Do Jewish Students Have a "CROSS" To Bear In Public Schools?

JEWS FOR JUDAISM is increasingly being called upon to deal with a growing and alarming phenomenon: the targeting of Jewish public school students by groups and individuals who seek to convert them to Christianity. Consider the following:

In an affluent suburb of Birmingham, a number of Jewish high school students have recently informed their parents of their "conversion" to Christianity, in a process abetted by school policies that permit Christian "youth ministers" to engage in Jewish-targeted missionary activities on school grounds and during school hours.

In Pike County, Alabama, a Jewish student is required to write an essay on "Why Jesus Loves Me," and to attend a mandatory school assembly at which a minister states that all who do not accept Jesus are condemned to hell.

In Utah, a Jewish student who objects to participating in Mormon worship during choir class is humiliated by her teacher and ridiculed by her classmates.

Faced with a missionary agenda that is well-financed and widely supported, as well as a series of conflicting court decisions, even many well-intentioned school officials are confused as to how to respond. The following Questions and Answers are intended to help.

Why is this issue so complicated? Do Jewish students have a CROSS to bear in Public Schools?

The First Amendment to the Constitution states that "Congress shall make no law respecting an establishment of religion, or prohibiting the free exercise thereof." Our Founding Fathers wisely sought to maintain government neutrality in matters of religion: the government was prohibited from advancing a particular set of religious beliefs and from unreasonably interfering with the private exercise of those beliefs. This requires a careful balancing of often competing demands, a balance that is threatened by the increasing militancy on the part of the Christian Right - precisely the segment of the Christian community that is most active in Jewish-targeted conversionary efforts.

While the Constitution's "Free Exercise Clause" prohibits the government from regulating religious beliefs, the "Establishment Clause" has been interpreted to mean that any valid public school policy must (1) have a primarily secular, rather than a religious, purpose; (2) have the primary effect of neither advancing nor inhibiting religion; and (3) avoid an excessive entanglement between government and religion.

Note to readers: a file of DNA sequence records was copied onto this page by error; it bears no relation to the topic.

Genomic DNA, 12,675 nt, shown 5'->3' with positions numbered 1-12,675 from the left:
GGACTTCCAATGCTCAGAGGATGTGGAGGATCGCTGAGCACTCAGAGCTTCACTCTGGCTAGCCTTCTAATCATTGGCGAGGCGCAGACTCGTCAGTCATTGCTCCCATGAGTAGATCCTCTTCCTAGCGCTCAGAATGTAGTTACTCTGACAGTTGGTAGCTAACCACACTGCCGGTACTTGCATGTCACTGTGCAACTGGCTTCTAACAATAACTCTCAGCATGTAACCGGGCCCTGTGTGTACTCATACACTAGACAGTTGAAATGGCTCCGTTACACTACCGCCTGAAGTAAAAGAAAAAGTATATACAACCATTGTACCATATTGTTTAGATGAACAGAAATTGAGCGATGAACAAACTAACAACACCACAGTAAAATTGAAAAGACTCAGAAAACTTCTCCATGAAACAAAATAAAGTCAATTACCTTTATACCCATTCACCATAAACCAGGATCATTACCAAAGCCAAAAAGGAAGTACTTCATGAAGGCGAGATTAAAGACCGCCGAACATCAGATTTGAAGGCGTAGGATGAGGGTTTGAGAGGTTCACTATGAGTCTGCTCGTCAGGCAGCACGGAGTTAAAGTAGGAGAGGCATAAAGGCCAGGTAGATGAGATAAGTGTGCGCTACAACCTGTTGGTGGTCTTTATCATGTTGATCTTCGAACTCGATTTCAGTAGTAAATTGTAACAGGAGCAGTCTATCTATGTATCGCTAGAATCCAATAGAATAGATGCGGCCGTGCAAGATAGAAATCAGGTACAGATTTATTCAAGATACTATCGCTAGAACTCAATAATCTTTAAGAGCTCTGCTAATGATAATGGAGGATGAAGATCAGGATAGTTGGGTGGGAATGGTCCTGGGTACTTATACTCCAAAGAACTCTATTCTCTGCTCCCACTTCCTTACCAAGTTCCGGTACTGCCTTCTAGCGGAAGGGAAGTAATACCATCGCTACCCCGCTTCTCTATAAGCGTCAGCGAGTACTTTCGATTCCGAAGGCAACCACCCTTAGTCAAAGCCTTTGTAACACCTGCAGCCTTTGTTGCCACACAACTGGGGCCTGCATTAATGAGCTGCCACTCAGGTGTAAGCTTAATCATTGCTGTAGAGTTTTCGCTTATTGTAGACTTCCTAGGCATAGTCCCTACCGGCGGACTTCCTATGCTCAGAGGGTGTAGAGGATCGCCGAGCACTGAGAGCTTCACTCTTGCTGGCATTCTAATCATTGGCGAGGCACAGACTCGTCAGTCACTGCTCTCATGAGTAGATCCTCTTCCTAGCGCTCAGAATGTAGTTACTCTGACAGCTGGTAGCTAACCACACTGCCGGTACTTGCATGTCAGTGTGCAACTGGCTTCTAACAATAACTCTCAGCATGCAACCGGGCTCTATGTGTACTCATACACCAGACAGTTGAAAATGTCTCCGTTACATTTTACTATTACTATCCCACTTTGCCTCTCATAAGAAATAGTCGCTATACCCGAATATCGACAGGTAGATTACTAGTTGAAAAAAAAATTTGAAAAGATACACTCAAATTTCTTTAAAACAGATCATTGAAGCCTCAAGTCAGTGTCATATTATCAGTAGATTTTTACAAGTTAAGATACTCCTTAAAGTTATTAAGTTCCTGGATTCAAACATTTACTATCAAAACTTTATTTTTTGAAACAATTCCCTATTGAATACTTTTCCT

Are student religious clubs permissible in the public schools?

Under a federal law known as the Equal Access Act, public secondary schools (high school and above) must generally give equal treatment to all student-initiated groups, and may not treat student-led religious groups less favorably than they treat other types of student-led groups. In order to be entitled to such equal treatment, however, the groups must be student-initiated, student-led, voluntary, and open to all students. School teachers and other school personnel may not initiate, promote, lead or participate in religious club meetings. Similarly, outsiders - including members of the clergy - may not control, direct or regularly attend the meetings of these student groups.

What about outside religious groups: may they meet in the public schools?

Outside religious groups may not meet in the public schools during normal school hours. After school hours, outside religious clubs and organizations can meet in the schools if the school allows other types of outside organizations and clubs to meet at the same time. The school district must affirmatively make clear that it is not endorsing the group's religious views or activities.

Are students allowed to distribute religious material to other students in the public schools?

Yes, on a limited basis. Schools have the right to prohibit such distribution if it disrupts the school's functioning or involves coercive proselytizing.

Is prayer allowed in public schools?

Students have the right to pray on an individual and voluntary basis so long as it is neither disruptive nor coercive. Such prayers cannot be led by teachers, coaches, or other school officials, nor can such officials solicit student volunteers to lead prayers. Also generally prohibited are prayers at school assemblies, graduation ceremonies, and school football games, whether led by students or by others.

May teachers share their personal religious beliefs with students?

In general, public school teachers may not advocate particular religious beliefs when dealing with students.

These legal requirements are being ignored in my child's public school. What can I do?

When you become aware of apparent legal violations, don't remain silent. Contact the school's principal, the district superintendent of schools, and the school board. Most school officials want to do the right thing, and don't want to see religious coercion in their schools. In the unusual case where such interventions prove to be ineffective, the threat of litigation may bring about the desired response.

To the extent that religious activity is permissible in the public schools, it is often the case that only Christian groups have exercised their legally-protected rights. Just as Christian groups have availed themselves of the federal Equal Access Act, so too can Jewish groups. Consider helping to organize a student-led Jewish group in your child's public school, or inviting an engaging rabbi or dynamic Jewish educator to lead an after-school group. We have the same right of access as the missionaries (and, of course, are subject to the same legal constraints).

There is only one guarantee: If we're not there for our kids, the missionaries will be!


We would like to thank Larry Levey, Esq. for his assistance in writing this article.

For further information on the Separation of Church and State see:



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